Book Review: The Essex Serpent by Sarah Perry

Name: The Essex Serpent
Sarah Perry
Number of Pages:
416 (Hardback)
27th May 2016 by Serpent’s Tail
Genre: Historical


Set in Victorian London and an Essex village in the 1890’s, and enlivened by the debates on scientific and medical discovery which defined the era, The Essex Serpent has at its heart the story of two extraordinary people who fall for each other, but not in the usual way.
They are Cora Seaborne and Will Ransome. Cora is a well-to-do London widow who moves to the Essex parish of Aldwinter, and Will is the local vicar. They meet as their village is engulfed by rumours that the mythical Essex Serpent, once said to roam the marshes claiming human lives, has returned. Cora, a keen amateur naturalist is enthralled, convinced the beast may be a real undiscovered species. But Will sees his parishioners’ agitation as a moral panic, a deviation from true faith. Although they can agree on absolutely nothing, as the seasons turn around them in this quiet corner of England, they find themselves inexorably drawn together and torn apart.
Told with exquisite grace and intelligence, this novel is most of all a celebration of love, and the many different guises it can take.     – from Goodreads

My Rating:


My Thoughts:

What a wonderfully woven tale The Essex Serpent is.

Cora Seaborne takes to life after widowhood with surprising ease, but then her husband Michael doesn’t exactly seem a nice character. Whilst not delving into great depths there’s enough to make you feel that he’s no great loss to his wife, who can find her way in the world perfectly well on her own, or with the support of her companion Martha and some close friends. Cora seems truly in her element wandering the countryside in mens clothing, always in search of something new and interesting.

Cora is fascinated by the natural world, especially fossils and the discoveries of Mary Anning. When she hears tell of the Essex Serpent, some kind of monster from the deep set on making Aldwinter it’s hunting ground, she is fascinated, determined to find a new species not yet recorded and make her name.
And so Cora goes to Aldwinter with he young son Francis and friend Martha and gains an introduction to the local vicar and his family by way of mutual friends.

The Reverend William Ransome is not one to indulge the rumours, scare-mongering and collective fear raised in the village by talk of the ‘Trouble’ as he calls it, and would be glad for day to day life to settle down and the serpent to be forgotten.

Initially you would think there would be little to encourage friendship between this man of faith and the woman of science in Cora, yet the two strike up an intriguing friendship which I found a joy to read.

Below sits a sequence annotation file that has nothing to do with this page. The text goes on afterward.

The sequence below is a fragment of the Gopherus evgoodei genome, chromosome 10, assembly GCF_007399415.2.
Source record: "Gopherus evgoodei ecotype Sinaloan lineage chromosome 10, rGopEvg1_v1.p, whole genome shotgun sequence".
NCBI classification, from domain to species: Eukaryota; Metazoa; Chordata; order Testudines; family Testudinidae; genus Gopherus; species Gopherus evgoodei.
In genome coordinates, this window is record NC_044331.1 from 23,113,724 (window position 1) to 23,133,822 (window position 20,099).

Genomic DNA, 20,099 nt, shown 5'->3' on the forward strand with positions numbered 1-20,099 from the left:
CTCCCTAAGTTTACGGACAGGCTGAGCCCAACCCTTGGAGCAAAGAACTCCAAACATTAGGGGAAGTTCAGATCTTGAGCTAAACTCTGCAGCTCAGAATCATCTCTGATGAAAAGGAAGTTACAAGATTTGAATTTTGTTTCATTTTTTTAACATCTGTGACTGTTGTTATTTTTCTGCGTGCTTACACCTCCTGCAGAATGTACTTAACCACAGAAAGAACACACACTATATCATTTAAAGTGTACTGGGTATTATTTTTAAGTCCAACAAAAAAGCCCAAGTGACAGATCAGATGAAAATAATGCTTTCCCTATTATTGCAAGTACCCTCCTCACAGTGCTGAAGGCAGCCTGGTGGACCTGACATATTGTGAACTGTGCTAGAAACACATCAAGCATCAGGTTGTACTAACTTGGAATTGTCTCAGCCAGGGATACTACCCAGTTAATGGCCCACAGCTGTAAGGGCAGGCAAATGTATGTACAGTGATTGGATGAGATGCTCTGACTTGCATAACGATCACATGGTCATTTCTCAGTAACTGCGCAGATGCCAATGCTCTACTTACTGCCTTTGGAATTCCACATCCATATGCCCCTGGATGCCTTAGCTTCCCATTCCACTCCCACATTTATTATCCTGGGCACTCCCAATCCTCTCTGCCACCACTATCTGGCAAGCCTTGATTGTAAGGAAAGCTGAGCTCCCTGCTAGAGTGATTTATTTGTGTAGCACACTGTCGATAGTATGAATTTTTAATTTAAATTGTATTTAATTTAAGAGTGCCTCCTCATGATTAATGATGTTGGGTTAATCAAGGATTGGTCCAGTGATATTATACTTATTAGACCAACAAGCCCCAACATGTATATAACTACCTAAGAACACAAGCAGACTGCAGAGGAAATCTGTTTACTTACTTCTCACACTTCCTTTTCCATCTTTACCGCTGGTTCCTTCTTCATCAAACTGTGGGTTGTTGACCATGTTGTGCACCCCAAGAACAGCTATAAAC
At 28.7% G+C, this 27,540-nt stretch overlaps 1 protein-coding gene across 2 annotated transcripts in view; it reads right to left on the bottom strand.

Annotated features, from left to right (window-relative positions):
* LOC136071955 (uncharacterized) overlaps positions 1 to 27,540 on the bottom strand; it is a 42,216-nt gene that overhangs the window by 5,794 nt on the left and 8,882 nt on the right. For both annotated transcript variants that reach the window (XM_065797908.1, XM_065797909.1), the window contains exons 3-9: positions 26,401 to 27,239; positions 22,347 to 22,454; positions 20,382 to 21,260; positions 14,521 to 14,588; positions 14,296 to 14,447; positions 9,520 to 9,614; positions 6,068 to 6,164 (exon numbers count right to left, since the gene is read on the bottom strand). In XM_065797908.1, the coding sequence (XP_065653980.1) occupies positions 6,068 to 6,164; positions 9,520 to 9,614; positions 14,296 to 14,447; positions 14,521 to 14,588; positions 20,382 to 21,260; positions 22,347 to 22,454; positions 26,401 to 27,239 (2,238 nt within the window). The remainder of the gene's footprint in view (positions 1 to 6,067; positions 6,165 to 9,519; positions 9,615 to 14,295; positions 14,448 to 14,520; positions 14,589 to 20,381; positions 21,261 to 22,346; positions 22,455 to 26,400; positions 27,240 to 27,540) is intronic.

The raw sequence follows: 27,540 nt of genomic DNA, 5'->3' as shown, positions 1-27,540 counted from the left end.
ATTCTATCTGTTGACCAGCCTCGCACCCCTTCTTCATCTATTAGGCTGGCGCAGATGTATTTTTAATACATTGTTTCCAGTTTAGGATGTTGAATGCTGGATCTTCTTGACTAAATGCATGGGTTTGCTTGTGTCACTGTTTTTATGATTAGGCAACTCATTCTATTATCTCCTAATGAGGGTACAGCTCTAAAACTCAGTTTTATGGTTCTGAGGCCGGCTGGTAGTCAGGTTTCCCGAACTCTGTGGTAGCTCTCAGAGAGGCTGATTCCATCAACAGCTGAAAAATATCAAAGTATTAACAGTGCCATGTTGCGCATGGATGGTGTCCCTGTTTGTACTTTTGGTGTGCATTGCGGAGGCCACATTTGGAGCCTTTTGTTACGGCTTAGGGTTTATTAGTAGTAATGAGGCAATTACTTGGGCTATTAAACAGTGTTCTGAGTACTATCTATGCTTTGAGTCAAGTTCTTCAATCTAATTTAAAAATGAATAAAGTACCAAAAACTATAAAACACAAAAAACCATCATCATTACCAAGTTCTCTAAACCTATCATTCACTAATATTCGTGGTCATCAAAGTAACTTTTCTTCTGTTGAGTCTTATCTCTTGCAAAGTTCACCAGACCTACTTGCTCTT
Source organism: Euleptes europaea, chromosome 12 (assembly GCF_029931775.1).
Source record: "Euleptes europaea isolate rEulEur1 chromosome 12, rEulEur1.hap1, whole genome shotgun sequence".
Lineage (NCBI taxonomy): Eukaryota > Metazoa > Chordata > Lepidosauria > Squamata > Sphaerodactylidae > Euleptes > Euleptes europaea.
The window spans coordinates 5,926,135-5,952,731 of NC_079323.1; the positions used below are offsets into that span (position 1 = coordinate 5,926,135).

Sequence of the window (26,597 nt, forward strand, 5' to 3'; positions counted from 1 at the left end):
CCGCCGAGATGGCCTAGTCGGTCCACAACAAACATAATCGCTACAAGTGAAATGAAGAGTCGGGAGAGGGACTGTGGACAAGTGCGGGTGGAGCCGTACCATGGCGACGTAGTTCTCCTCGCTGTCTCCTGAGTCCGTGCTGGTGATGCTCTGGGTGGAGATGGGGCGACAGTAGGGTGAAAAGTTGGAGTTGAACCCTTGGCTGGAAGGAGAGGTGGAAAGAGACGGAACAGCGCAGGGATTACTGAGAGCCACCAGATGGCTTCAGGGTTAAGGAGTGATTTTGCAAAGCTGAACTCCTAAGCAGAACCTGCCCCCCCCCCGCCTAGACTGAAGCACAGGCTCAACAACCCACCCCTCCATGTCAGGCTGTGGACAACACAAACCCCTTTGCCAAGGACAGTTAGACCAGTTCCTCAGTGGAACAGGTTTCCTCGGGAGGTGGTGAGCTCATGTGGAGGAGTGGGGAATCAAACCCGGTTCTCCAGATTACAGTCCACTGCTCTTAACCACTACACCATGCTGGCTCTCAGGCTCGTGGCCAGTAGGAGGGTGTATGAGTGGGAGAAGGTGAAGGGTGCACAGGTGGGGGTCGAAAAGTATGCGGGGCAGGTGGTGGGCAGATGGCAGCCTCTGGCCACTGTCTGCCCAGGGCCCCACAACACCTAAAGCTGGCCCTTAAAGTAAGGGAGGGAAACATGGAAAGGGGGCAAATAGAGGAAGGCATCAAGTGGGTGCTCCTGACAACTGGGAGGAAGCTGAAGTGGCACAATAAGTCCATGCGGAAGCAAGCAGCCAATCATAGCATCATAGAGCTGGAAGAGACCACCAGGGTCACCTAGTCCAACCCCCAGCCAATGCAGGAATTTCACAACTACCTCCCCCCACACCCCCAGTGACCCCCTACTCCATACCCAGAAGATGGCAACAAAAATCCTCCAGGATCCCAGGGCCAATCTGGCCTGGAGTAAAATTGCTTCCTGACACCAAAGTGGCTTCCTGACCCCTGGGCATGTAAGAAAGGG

From their very first unanticipated meeting (I loved this scene) I couldn’t wait to see the situation develop between them. They clash almost constantly, their viewpoints so opposed so often, yet they can speak openly to each other.
Will and Cora are drawn to each other in a way even they probably don’t understand at first. They part and miss each other, yet know on the surface there should be nothing between them for they are so different. Is it friendship? Is it love? Maybe it’s both. It’s great to read.

There are gothic and almost supernatural elements to the story, in that fear and paranoia over the supposed sea serpent seems to overtake rational thought, leading to all manner of odd behaviour among the locals, including the school children.
Every animal that meets an unfortunate end of course becomes the work of the serpent, and even a death or two among the local populace adds fuel to the fire of this legend/rumour/superstition, until the whole place is convinced there is something lurking out on the estuary just waiting to drag some unsuspecting person out into the depths.

There are also more everyday and real world themes, as shown through some of the other characters.

Luke Garrett is a doctor who attended Michael Seaborne in his final illness, and has since fallen in love with Cora, although she sees him as a friend and fondly names him the Imp. His ambition and drive to perform complex medical procedures such as heart surgery make him a man beyond his time, and he comes up against resistance from those who don’t believe it can be done.

Martha becomes interested in social change, and the living conditions of the poor, wanting to make a difference to those who live in the poorest areas through little fault of their own. Her quest throws her into the path of Edward Burton, and the two becomes friends, an association which may lead to tragic consequences for one acquaintance.

Stella Ransome is Will’s wife. I loved the way the friendships and relationships developed between Cora, Martha and Francis and the Ransome family.

The Essex Serpent is wonderfully written, from the landscape and the changing of the seasons, or the possible sighting of a ghostly ship out on the water, to the ruined house in Colchester where a man spins tales of an earthquake and the ominous Essex Serpent. Aldwinter is at times warm and inviting, at others eerie and ominous as the fogs draws in off of the water and envelops the community.

This is the first book by Sarah Perry that I’ve read, but I’ll certainly read more by this author.


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